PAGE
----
My writing journey has given me a new appreciation for people who feel anxious. The uncertainty of what people will think of my work and whether it will sell feed my insecurities. A colleague recently told me this: "We writers have two fears. On the one hand, we're afraid no one will read our writing. On the other hand, we fear they will!"
When coaching people who are anxious, it sometimes helps to allow the person to describe what makes them feel up tight. Often we concoct and fear scenarios that are unlikely to occur. So worrying about them only expends energy on a figment of our imagination. Talking it through can reveal the futility of our thoughts.
One relevant passage on anxiety comes from the Sermon on the Mount. The heading preceding it reads "Do Not Worry."
Sure. Easier said than done. Tell that to someone who has experienced a trauma they don't want to relive. Or to someone who triggers more easily for metabolic reasons. Or to someone whose inner thoughts are now splayed on paper for the entire world to read. Catch my drift? The thoughts that invoke fear don't need to be rational to trigger an adverse internal reaction, be it emotional, physical, or both.
How do we train our mind to ferret out what is real from what isn't?
First, maybe we ought to make sure we're not playing the comparison game. Are we evaluating ourself based on others around us? That's hazardous because we're wired uniquely. We can only perform within the context of our own gifts and calling to honor the One who made us. Validation needs to come from God, not other people.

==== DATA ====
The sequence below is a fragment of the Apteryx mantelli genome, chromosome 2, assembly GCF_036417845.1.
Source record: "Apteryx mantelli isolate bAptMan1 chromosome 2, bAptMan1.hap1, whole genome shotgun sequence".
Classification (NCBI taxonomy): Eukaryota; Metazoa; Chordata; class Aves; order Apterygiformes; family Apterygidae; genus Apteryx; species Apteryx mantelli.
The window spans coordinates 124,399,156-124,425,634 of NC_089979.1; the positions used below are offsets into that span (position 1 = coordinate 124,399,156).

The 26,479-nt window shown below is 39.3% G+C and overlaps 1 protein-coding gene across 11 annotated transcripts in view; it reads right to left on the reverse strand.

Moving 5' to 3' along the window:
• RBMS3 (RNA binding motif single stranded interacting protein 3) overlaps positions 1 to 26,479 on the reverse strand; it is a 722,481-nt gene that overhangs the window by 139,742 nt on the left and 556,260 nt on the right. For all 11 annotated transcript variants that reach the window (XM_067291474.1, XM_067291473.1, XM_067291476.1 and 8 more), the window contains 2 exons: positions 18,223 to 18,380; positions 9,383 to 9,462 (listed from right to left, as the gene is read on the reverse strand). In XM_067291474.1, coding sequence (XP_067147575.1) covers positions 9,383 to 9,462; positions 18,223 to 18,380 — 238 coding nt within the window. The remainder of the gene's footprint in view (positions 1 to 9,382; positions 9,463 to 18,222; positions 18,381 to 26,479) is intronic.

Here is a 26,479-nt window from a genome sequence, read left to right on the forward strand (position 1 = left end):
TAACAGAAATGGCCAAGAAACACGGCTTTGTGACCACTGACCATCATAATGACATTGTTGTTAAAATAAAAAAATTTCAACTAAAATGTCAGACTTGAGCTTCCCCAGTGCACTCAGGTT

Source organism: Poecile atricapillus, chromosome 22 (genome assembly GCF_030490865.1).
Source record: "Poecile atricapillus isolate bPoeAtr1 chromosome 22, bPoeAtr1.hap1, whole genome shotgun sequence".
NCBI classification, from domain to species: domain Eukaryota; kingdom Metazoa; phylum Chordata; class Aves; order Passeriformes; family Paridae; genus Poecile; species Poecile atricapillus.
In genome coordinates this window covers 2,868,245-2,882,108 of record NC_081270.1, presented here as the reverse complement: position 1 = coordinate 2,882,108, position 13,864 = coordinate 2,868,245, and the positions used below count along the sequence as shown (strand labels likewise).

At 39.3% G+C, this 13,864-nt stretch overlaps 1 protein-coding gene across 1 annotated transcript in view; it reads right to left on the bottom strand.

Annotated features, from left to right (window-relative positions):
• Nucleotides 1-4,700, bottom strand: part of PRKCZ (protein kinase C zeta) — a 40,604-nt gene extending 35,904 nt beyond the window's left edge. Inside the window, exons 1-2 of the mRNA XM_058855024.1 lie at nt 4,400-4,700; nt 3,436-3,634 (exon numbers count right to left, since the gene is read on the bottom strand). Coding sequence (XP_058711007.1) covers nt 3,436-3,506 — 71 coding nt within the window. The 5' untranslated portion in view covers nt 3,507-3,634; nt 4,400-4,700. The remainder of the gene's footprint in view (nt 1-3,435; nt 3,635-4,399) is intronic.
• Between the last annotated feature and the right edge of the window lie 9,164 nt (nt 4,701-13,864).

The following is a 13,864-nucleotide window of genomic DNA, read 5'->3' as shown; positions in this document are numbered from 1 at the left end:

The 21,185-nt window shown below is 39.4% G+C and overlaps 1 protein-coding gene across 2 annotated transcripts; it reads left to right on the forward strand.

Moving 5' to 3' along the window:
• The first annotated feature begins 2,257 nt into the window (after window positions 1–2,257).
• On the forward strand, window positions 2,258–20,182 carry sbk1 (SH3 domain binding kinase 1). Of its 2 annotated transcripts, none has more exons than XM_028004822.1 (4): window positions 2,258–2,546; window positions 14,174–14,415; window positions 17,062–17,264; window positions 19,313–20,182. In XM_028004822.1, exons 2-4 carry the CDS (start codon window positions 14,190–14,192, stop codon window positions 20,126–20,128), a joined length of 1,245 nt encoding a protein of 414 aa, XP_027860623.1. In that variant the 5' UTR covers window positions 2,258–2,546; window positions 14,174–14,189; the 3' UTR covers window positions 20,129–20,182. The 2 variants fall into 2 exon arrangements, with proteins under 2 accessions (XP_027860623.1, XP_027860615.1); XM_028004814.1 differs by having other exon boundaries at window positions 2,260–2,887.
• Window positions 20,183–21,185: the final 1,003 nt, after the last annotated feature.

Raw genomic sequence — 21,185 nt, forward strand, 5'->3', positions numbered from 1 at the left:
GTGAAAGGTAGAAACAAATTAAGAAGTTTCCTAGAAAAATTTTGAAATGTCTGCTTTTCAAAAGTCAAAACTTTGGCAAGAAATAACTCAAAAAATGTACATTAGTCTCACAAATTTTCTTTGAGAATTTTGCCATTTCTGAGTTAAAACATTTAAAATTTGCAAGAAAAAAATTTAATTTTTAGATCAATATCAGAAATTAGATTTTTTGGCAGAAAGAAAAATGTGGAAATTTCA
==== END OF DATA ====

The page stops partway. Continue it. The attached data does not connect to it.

So, for clarity and relief, we seek the truth. Maybe after a deep breath.
The essence of Jesus's sermon on worrying is that God is in control. He has our back. He knows us better than we know ourselves. And He's made a provision for us and has great plans for our future.
So, what can go wrong? In our humanity, we respond, "plenty."
But if God's Spirit lives inside us, we can stop to ponder His truth, to catch a glimpse of the bigger picture. What can go wrong? We might otherwise respond, "Nothing that God - who conquered death - can't help me handle." He's bigger than any problem that might come up, whether it is real or contrived. He's been there, done that. And He holds those who know Him in the palm of His hand.
Maybe having someone read and review my novel won't be so bad after all. It's not like I haven't had experts help me along the way. If they thought it was bunk, they would've told me so - and sometimes did until I fixed it. So I'm taking deep breaths these days, anxious - errr rather - looking forward to what God is going to do with my meager offering. Besides, the whole world isn't going to read it!
As the Apostle Paul once said: "I can do all things through Christ who strengthens me."